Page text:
Is your boss a yeller, a micromanager or clueless? Does he put insulting notes on memos that co-workers can see? Does he throw things?
Amy Cunningham's first boss at a Minneapolis public relations firm was a yeller and a micromanager, a tough challenge for a new employee just out of college. After a series of unpleasant incidents, the boss finally exploded when he found out Cunningham had put together a media kit without showing him the separate pieces before assembling it -- a routine task she'd done many times before.
The boss stormed into her office, got in her face, yelled and cursed. "He tried to throw out any personal insult he could come up with," Cunningham says. "I've never been in another situation, business or social, that was that scary."
It all worked out. Cunningham approached another executive at the company and got reassigned. The boss left a few years later, and Cunningham stayed on--15 years, and counting.
Having a bad boss is more than an annoyance. It's the main reason people leave their jobs. Increasingly, that's a tough choice these days. A new survey from Working America, an AFL-CIO affiliate, says that more than 50 million workers feel some pressure to stay with a bad boss because of the current economic downturn.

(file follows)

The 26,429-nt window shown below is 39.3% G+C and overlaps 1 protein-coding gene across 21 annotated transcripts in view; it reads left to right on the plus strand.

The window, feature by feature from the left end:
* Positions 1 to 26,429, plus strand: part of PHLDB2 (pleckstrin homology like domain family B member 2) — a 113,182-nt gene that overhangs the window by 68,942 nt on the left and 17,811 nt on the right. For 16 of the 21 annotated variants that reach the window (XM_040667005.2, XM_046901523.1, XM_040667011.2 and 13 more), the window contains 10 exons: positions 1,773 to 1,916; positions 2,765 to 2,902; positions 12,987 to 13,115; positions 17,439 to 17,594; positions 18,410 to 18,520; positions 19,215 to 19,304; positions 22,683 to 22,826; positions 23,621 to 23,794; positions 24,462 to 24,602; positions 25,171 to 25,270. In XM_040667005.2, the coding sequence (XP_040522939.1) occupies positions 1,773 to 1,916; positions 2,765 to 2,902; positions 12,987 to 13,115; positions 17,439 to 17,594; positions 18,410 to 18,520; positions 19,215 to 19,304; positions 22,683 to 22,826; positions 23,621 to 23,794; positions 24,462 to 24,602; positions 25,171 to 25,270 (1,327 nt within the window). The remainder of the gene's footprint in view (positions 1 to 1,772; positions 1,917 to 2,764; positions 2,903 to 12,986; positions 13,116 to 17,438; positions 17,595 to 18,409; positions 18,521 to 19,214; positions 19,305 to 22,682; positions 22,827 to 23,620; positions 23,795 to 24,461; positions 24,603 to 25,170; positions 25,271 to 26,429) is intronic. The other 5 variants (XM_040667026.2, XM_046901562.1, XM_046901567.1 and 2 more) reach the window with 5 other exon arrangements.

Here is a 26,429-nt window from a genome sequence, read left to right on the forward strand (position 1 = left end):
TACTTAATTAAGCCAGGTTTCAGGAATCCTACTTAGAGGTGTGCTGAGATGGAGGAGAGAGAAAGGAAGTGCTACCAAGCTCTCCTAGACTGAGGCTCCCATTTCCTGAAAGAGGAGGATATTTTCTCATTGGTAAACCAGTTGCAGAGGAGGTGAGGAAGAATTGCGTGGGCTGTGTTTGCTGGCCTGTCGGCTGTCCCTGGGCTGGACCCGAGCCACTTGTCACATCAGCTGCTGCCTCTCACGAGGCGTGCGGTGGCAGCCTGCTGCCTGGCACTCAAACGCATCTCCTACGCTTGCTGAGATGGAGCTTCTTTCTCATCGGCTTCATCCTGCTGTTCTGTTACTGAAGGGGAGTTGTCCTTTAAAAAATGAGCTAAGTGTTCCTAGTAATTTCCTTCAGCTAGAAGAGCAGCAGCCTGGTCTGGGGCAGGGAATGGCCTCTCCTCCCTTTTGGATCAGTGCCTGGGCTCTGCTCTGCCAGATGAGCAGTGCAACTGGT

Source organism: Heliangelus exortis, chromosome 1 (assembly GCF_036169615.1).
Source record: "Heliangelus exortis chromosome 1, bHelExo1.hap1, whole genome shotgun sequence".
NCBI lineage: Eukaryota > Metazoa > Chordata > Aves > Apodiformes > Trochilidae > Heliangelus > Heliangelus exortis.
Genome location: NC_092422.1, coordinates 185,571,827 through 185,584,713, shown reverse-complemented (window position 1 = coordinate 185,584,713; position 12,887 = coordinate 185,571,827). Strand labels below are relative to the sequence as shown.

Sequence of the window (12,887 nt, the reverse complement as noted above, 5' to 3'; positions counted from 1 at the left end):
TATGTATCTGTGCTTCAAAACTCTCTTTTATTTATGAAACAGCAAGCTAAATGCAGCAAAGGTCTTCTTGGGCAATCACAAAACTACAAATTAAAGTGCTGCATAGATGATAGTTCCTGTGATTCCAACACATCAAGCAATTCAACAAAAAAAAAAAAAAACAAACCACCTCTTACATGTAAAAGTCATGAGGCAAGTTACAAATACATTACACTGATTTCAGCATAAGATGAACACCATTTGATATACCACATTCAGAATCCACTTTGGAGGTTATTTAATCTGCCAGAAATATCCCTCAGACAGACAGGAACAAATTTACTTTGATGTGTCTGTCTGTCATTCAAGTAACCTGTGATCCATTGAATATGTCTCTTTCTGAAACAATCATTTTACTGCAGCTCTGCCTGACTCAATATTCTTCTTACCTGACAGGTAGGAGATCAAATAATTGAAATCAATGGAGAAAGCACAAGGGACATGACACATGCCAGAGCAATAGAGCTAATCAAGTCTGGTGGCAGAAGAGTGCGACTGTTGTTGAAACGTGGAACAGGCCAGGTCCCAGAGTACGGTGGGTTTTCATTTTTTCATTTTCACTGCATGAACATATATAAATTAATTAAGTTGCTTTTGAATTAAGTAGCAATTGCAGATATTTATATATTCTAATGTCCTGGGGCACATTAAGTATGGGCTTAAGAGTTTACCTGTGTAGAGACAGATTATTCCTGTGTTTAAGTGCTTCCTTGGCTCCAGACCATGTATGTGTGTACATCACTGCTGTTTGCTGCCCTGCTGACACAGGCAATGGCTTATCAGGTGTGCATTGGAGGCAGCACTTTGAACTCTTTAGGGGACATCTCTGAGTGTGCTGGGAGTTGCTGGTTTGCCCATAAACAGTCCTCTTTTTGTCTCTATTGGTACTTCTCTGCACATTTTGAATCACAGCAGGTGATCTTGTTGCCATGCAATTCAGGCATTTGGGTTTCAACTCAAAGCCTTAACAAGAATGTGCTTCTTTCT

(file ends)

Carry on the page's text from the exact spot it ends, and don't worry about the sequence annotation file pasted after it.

"It's difficult to handle [uncomfortable] situations without taking some type of risk, and that's why a lot of people choose to ignore or live with it," says Manny Avramidis, senior vice president for global human resources at the American Management Association.
So if your boss is a jerk and you feel you have no choice but to stay, how do you cope? Here are some basic tips:
The best way to deal with a micromanager is to update him frequently. E-mail the boss a memo or checklist of what you're doing on a project so the boss is reassured, and check off your accomplishments as you go.
For instance, if the boss assigns you a report to write and then dictates what exactly you should have in it, tell him, "You've given me enough guidance. Let me take a shot at it and I'll come back after I have a rough draft. Can we talk about the rough draft when it's done?"